However, not every loot run is selfish. To get Thunderfury, Blessed Blade of the Windseeker (the comically lengthy weapon name that has long since become a meme in itself) you need items from multiple raids, and even an outdoor raid boss. The sword’s quest chain encourages players to go back to older content for new purposes, which is a benefit to Classic players. In theory, there will rarely be a point at which you’ll struggle to find a raid group for Molten Core, between new raiders, and older ones returning to acquire gear for the later game.
Raids and questlines aren’t, of course, solely about the items you’ll acquire. They’re also about the story. Molten Core and Onyxia, raids focused around a furious lord of flame and a diabolical member of the black dragonflight, are the starting points for stories that continue well beyond Classic. Blizzard's steady release of dungeons, raids and PvP zones will help flesh out the complicated, factional politics of Azeroth's heroes and villains (as ever, who you consider “hero” and “villain” will shift depending on your perspective). After all, this is a story that doesn't work out-of-order. Seeing Nefarian reveal his true form loses a lot of its grandeur without learning about his shadowy impact on Azerothian politics. The floating, bone-decorated fortress of Naxxaramas is less intimidating if you haven't stared at it for months from the ground level of the Plaguelands. No good story starts and finishes solely in the third act.
This dripfeed of updates will have most impact on PvP servers, where you can be killed at any time, anywhere, by the opposing faction. At first, there'll be no reward system for engaging in world PvP, just as it was before. So a player’s first steps into the art of obliterating some poor level 12 priest outside Crossroads will be purely for sport. But once people adjust to the lawless badlands of PvP environments, the Honor Kill and PvP rank systems will be added, which will take that murderous ambition and channel it towards a purpose: gear and glory. Epic weapons and armor, exclusive mounts, and titles like “Grand Marshal” and “High Warlord” will pluck the PvP nobodies of each server out of the regions they operate in, and give them the chance to elevate themselves to walking death gods in both instanced battlegrounds and the open world.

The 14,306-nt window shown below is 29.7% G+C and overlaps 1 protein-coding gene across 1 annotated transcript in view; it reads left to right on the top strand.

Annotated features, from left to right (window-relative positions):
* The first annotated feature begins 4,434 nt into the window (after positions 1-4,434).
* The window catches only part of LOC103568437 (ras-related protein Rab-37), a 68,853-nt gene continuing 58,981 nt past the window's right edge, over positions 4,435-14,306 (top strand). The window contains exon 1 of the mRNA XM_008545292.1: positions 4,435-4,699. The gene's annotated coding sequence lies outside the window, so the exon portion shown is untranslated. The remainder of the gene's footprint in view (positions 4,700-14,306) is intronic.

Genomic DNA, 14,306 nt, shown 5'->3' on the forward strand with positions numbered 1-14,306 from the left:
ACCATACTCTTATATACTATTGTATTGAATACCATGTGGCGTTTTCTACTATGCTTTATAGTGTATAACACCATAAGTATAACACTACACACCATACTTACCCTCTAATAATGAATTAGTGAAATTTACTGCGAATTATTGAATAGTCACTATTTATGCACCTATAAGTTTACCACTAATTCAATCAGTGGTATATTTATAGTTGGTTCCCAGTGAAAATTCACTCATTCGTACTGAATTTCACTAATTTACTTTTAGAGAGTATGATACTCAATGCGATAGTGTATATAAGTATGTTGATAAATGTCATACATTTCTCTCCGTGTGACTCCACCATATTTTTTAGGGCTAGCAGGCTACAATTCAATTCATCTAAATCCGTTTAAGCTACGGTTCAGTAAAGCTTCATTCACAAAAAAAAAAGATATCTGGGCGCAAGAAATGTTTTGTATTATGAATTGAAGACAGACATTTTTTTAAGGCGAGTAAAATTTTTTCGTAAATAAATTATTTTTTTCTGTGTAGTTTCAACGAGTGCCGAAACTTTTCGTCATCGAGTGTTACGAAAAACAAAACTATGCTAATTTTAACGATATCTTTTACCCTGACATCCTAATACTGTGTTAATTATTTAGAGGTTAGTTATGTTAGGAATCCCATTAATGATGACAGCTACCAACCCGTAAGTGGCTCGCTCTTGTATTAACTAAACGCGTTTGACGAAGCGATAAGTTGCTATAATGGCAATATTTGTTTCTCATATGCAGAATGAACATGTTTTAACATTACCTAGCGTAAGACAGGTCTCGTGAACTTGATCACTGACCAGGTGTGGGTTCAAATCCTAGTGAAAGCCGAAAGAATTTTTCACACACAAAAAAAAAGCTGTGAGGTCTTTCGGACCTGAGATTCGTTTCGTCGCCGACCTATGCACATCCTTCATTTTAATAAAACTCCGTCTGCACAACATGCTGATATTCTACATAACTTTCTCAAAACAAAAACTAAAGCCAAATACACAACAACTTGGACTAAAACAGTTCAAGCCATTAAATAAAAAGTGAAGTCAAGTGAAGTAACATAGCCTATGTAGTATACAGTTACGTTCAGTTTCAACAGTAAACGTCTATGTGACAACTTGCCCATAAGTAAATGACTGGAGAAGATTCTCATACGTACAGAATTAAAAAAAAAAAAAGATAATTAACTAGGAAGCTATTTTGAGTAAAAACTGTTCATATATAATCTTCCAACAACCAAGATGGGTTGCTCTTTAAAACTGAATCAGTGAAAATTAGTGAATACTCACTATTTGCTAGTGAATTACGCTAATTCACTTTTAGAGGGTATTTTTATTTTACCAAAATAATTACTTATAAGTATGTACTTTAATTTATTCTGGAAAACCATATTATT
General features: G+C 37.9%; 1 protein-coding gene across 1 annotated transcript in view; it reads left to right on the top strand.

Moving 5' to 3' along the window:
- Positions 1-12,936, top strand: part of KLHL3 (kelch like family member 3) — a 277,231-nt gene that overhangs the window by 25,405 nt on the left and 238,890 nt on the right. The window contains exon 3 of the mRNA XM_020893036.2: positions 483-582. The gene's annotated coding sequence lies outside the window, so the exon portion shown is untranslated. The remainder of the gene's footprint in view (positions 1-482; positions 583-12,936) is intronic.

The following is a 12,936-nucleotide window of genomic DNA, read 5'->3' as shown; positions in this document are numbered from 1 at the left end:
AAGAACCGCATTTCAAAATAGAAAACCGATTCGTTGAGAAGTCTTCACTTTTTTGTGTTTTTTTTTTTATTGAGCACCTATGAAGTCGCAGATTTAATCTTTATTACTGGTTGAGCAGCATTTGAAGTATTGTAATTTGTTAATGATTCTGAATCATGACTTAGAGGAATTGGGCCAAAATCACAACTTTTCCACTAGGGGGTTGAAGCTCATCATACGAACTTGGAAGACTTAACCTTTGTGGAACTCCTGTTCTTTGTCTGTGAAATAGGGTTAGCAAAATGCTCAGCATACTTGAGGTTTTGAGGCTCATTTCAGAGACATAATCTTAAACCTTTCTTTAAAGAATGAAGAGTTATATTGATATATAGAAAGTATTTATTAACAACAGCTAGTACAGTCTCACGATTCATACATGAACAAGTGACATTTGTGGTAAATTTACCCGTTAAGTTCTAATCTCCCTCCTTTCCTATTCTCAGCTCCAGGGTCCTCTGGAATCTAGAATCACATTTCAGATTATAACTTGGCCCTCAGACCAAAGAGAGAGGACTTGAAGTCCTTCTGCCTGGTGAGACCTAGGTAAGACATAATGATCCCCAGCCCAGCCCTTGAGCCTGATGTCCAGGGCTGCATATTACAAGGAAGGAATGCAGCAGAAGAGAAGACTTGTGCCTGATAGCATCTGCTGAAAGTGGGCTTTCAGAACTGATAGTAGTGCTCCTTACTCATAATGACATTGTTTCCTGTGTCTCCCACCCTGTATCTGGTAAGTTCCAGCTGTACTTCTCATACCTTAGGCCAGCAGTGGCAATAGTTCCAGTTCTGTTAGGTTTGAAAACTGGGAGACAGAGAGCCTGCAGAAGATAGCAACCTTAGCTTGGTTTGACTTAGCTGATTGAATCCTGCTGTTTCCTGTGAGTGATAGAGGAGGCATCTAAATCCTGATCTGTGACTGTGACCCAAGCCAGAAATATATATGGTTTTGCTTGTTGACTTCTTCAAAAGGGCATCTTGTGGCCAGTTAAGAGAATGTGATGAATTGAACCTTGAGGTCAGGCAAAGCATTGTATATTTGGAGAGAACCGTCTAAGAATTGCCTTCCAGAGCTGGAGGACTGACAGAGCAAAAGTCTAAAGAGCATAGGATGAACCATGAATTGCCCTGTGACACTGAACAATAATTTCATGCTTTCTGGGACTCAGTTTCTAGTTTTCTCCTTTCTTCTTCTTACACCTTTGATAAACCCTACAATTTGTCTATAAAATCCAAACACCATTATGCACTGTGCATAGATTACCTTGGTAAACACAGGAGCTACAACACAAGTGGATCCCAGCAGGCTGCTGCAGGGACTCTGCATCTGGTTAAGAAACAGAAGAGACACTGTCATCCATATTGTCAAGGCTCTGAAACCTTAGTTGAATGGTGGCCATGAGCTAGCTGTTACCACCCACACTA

They may even become targets, too. The hunt for a High Warlord was something that showed up in low resolution on early YouTube. This time, it could happen live on Twitch for an audience of thousands. The new-age theatre of Classic PvP will encourage live-streamed, skill-based assassinations of PvP server celebrities - something that was not possible the first time around, and something that Blizzard themselves are not directly engineering.
To replicate the complex and shifting landscape and player antics of WoW in the early days is a fantastic decision. Blizzard have hinted that they’re even considering having the game progress into the early expansions, should players want it. But for now, being able to really feel the impact of getting that Dreadnought helmet, of ringing the gong to Ahn’Qiraj as the server collapses under the weight of the hundreds if not thousands of players watching you do it in person, will be stunning. With Twitch, Mixer, and the like, you’ll get to live those moments in 2019, even if you don’t resubscribe to WoW itself. The patch rollercoaster is back. True vanilla is back. Lok’tar ogar.